See Ownership As Your Calling

2:01 | Play Now   Michael Novak says that Christians and Jews believe it is their duty to improve the human condition. Albert Black, owner of On Target Supplies & Logistics, told us that creating jobs is, "God's work." A devout Christian, Albert feels called by God to be a business owner.  He feels God has given him the ability to help people develop themselves so he has built a business where employees are learning and earning. More...

Play By The Rules

1:10 | Play Now   The Sherman Antitrust Act of 1890 is the law of the USA and is still used to keep backroom business deals and monopolistic tendencies in check. Transparency in business is the backbone of democratic capitalism. It cannot work without integrity and ethics.

Work Long Hours

2:21 | Play Now   The dry cleaning business is hard. All retail requires that the doors be open to serve customers, but a retail service business is more complicated than selling products. The challenge, the joy of serving people and the thrill of the chase, are what drive owners to work long, hard hours. As one owner told us, "Running a business in not for wimps."  Michael Novak says that capitalism depends upon people who work hard.

Build Your Business As A Three-Legged Stool

1:59 | Play Now   Hattie distills the eight-hour interview she did with Michael Novak into less than two minutes. Here she reminds us that the American brand of capitalism is based upon private ownership of property and businesses, the rule of law,  and the moral habits most of us learn in church or a synagogue.

Do What Interests You

1:46 | Play Now   The founders of Diversified Chemicals are interested in chemistry. They love coming up with new products to solve hard problems. They make many types of coatings and adhesives and are working now to capture the rubber in old tires for new purposes.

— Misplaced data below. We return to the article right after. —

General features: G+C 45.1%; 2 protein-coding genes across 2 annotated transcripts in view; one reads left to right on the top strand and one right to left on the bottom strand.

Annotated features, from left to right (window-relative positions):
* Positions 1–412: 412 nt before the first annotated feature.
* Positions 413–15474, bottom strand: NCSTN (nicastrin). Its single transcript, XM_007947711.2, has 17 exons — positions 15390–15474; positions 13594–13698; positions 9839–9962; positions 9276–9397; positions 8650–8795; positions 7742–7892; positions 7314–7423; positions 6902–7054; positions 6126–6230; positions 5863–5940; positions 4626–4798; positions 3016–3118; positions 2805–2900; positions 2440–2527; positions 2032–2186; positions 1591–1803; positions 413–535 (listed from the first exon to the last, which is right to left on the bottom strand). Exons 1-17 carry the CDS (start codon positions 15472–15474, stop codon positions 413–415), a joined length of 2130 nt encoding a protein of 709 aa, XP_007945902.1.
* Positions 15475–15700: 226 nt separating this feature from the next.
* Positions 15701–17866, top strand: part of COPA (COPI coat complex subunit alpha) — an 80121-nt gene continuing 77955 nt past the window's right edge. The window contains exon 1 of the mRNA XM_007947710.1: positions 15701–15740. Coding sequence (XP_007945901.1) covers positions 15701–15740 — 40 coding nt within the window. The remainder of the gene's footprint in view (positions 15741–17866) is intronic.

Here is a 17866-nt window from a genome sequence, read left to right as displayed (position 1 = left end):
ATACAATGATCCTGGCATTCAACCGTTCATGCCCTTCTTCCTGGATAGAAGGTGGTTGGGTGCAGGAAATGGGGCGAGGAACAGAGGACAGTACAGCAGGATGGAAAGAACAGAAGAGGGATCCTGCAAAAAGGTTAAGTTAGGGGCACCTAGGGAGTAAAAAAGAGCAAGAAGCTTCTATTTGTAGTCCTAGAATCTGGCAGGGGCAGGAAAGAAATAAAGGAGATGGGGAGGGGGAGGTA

Be The Adult In The Room

1:38 | Play Now   Running a business means you have the weight of it on your shoulders. You may have smart, creative people on your team, but when everyone has gone home for the day, you will still be there. Michael Novak says that capitalism is good for the soul and he means that you become a better person when you take on the responsibility of leading employees and pleasing customers.

Presidents120.jpg

Invent The Future - Study The Early Presidents of the USA

2:14 | Play Now   Capitalism is organized around the mind.  In the American version of capitalism, wealth springs from new ideas, from discovery and invention.  This is why the founder of IBM insisted that those on his payroll have a sign in their office that said, "THINK.."

Be All You Can Be

1:41 | Play Now   Michael Novak says that small business is the most important institution in a civil society.  This is true because every business owner must develop themselves and become the best that they can be.  The demands of leadership in a small company are such that the owner becomes confident, articulate, bold and tough even in the face of his own government.  Michael goes so far as to say that a small business owner becomes a sovereign.